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(Christian Week – December 10, 2010)

KAMPALA, UGANDA ✦ Two friends. One’s confessing a secret. He’s crying. Blubbering. Hyperventilating. “You’ll be surprised,” he says.

“Don’t worry,” says his friend. “I know about things. Whatever you’ve done, you can tell me.”

“You’ll be surprised,” says the first.

“No, I won’t. Don’t worry. Who is she? What’s happened?”

“You’re making assumptions.”

“It’s okay. Whatever you’ve done to her. Come on. Just tell me.”

“I’m gay.”

Silence. Disbelief. Embarrassment. “I knew I shouldn’t have told you, shouldn’t have told a Christian. You’re the last person…”

“I have loved you and I will continue to love you. You haven’t changed in who you are. You’ve shared with me a struggle you have. I struggle with things too. Let’s work together.” And the man, a Canadian pastor, hugged his gay friend.

It’s a poignant scene. But aren’t you uncomfortable? I mean, would you hug a gay man? Or a lesbian? Do you even know one?

I do. After all, I am gay. A gay Ugandan named Pius. I grew up in the church and know enough about too much. I’d trade it all for a small piece of honest love.

Honest love. Unlike what’s on those placards. Maybe they’re where you are too.

‘No tears for queers,’ or ‘God hates fags’ or ‘AIDS is God’s cure for homosexuality.’

Or is this just a caricature of the ugly Christian?

You must have your own caricatures. Of gays. Of Africans. Of gay Africans. You’ve likely heard about Uganda’s infamous bill, the one that originally called for gays here to be executed. Now it’s just jail for life.

It will never become law, I tell myself. This world is not so crazy, so hateful, so afraid. But fear is a strange thing. And Uganda’s gays—about 500,000 of 31 million people—are feared to have an agenda to destroy Uganda’s families.

Uganda’s families. They’re pretty much like yours. Some, sadly, destroy themselves.

“Hang them!” is a recent headline in one Ugandan tabloid exposing “Uganda’s Top 100 Homosexuals.” Names and addresses included. Then, naturally, CNN
coverage.

Yes, it’s an international sensation. The bill. The American Christians who, just before its creation, visited to lead a forum on homosexuality. Some spark, they lit.

The world now knows Uganda. For better or worse, it knows something, anyway.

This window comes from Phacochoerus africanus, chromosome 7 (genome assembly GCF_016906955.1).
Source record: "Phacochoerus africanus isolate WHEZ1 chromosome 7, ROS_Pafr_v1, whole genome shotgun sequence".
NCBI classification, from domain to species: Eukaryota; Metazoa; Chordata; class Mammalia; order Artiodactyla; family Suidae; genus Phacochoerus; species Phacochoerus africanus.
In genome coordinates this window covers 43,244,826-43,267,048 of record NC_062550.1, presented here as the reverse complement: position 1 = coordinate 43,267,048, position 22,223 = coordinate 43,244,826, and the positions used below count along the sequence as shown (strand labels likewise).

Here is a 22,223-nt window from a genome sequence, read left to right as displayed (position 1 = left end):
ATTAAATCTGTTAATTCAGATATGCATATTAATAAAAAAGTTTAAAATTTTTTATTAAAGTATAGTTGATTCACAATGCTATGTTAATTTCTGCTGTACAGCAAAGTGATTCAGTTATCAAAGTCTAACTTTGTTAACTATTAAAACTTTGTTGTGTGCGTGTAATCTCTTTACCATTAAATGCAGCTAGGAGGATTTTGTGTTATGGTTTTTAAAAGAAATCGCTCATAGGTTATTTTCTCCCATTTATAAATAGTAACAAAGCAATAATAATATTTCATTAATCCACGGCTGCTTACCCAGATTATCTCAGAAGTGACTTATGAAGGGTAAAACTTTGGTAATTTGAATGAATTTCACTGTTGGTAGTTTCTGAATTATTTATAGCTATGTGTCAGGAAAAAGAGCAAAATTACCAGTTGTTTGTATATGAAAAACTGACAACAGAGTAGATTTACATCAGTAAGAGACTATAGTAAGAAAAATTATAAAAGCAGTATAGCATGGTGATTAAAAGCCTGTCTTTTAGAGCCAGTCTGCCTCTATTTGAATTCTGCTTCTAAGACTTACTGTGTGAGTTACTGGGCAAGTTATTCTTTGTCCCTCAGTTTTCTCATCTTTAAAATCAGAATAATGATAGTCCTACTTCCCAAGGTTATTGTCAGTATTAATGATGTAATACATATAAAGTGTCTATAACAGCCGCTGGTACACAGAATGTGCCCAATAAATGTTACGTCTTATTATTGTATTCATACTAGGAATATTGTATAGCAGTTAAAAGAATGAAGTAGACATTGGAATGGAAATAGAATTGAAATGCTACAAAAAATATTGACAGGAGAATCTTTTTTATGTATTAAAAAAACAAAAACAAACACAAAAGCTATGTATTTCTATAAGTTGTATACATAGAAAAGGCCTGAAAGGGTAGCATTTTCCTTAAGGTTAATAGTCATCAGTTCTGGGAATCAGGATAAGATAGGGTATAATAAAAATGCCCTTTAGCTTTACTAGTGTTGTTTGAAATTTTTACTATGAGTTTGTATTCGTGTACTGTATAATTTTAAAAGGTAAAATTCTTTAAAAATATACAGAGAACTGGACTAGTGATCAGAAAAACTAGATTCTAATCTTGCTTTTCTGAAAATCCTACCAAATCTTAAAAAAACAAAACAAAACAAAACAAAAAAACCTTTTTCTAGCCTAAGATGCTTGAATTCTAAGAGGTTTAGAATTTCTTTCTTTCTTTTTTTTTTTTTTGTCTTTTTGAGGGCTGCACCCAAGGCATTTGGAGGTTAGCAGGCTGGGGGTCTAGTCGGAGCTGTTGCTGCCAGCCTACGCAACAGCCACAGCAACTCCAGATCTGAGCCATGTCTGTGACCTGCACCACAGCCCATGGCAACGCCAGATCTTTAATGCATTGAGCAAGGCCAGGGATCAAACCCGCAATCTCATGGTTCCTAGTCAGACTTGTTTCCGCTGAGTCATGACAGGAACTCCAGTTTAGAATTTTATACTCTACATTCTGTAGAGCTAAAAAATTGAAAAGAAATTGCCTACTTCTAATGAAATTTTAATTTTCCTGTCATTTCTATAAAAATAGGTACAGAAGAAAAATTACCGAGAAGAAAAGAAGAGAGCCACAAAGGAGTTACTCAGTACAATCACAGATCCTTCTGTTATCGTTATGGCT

I just keep my head down. Keep my secret. Need my job. Don’t want a beating.

Don’t want my house burned down. Don’t want the treatment, what some call “rehabilitative rape.”

No, there are no parades for gays over here. In fact, dozens of nations, many in sub-Saharan Africa and the Middle East, already give gays at least some jail time. Thousands are killed annually according to human rights reports. Did you realize it?

So don’t pull out your Bible and tell me about Sodom. Please. Don’t. Just read it all—all of your Bible—thoughtfully. I was nursed on Scripture. I know sin. I know that you sleep with your own brokenness as much as I do.

And I know God allows any of us to be born with dysfunctions of all kinds. That’s why research on gay twins shows homosexuality can have a genetic component.

Then the family influences. And culture. It’s complex, this pull on our loins.

So what happened to me? Someone loved me is what happened. Same gender boarding schools are common in Uganda. And frightening. A friend comforted
me. More than my mother ever did. Certainly more than my father. This is how it was for many of us.

I’m now left with desires to act on. Or not. Like you. The difference is that you can fulfill yours in marriage. I’ll carry mine, likely, for the rest of my life.

I guess I’m just asking you not to believe the lies of the hypocrites and the fear-mongers. In truth, I want just what you want. To be loved. To be held. To be forgiven.

Because there is no us versus them. There is only us: beings made a little lower than the angels, fallen and stumbling some days like drunkards trying to find home, but walking, walking on.

Pius is a fictitious voice based on Uganda’s current climate on homosexuality. Thomas Froese is a Canadian author and journalist in Uganda. Uganda’s government continues to study its bill.

About Thomas Froese